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When you put something into a place or into an object, you "fill" it.

simple past past participle
  • The server filled my glass with water.
  • You should fill your gas tank soon. It’s almost empty.
  • Fill it up? (This question is often used at gas stations when the attendant asks you if you want to a full tank of gas.)
  • I filled my bowl with cereal.
  • His pockets are filled with change.
  • The auditorium is filled with people.

When the word "fill" is used with the preposition "in" or "out," it describes the action of writing something on a form or on empty lines:

  • You have to fill out this form with personal information. (You need to provide your name, address, phone number, etc.)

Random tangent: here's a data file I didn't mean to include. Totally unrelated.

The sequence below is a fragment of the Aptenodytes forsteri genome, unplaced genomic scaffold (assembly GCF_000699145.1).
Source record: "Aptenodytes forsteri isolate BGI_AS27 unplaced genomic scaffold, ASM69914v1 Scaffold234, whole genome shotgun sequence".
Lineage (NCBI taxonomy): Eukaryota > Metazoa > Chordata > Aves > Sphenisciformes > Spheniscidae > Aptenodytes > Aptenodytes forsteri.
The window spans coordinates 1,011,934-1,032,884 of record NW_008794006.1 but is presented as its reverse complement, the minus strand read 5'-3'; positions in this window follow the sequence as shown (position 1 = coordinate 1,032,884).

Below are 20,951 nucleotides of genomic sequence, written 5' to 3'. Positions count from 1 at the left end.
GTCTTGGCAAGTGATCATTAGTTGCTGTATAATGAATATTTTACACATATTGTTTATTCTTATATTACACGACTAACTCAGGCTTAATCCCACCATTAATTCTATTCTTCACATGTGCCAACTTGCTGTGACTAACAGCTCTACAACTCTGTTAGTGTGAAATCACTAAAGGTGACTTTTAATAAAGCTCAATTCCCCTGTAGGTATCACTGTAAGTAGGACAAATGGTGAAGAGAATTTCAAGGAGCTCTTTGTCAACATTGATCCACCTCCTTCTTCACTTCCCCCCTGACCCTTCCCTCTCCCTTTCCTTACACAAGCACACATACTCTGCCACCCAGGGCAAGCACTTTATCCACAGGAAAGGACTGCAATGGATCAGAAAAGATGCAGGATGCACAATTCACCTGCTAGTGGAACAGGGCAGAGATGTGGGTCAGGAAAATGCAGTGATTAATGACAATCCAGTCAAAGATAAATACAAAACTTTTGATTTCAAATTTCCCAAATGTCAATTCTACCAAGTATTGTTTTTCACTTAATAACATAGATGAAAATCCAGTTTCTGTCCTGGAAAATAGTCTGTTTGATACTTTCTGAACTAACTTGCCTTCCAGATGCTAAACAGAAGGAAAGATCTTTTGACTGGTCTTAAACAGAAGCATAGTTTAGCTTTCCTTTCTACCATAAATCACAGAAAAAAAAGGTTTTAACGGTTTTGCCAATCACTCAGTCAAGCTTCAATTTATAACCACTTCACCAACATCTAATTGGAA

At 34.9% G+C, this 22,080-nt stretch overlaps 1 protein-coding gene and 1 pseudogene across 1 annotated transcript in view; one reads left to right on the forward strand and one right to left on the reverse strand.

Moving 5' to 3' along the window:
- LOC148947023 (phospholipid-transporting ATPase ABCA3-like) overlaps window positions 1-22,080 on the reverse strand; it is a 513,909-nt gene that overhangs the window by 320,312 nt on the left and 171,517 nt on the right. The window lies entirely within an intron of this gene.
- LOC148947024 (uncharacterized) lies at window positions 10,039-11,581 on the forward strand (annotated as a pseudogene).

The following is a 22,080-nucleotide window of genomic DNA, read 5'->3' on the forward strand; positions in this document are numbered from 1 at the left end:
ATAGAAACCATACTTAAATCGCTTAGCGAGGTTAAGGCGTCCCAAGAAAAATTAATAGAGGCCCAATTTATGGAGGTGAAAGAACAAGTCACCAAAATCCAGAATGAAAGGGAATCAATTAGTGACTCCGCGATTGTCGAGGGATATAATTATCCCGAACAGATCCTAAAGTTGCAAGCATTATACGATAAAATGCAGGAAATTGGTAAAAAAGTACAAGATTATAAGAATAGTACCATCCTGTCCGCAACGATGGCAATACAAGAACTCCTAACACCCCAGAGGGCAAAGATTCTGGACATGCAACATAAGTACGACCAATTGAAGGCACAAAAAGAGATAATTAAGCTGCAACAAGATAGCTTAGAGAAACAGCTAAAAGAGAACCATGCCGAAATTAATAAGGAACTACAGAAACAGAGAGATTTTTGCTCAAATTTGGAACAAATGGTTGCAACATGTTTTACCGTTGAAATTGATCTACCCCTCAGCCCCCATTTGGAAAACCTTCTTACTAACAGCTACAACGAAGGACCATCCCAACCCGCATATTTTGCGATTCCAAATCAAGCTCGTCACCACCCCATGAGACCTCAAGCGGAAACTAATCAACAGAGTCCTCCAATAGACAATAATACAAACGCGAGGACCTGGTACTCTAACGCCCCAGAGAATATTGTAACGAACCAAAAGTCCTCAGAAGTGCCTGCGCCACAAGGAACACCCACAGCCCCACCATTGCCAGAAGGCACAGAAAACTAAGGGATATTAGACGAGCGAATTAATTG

• John filled out an application.
  • Sarah filled out an entry form for a contest.
  • Make sure you fill in all the blanks on the test. (You have to provide answers on blank lines.)
  • I forgot to fill in a few blanks on an online form, so it was rejected.

"Fill in" is an idiom that means to provide information:

  • What’s the problem? Can you fill me in?
  • Please fill him in on how to operate this machine.
  • Our supervisor filled us in on the new health care program at work.

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First published on March 3, 2012.



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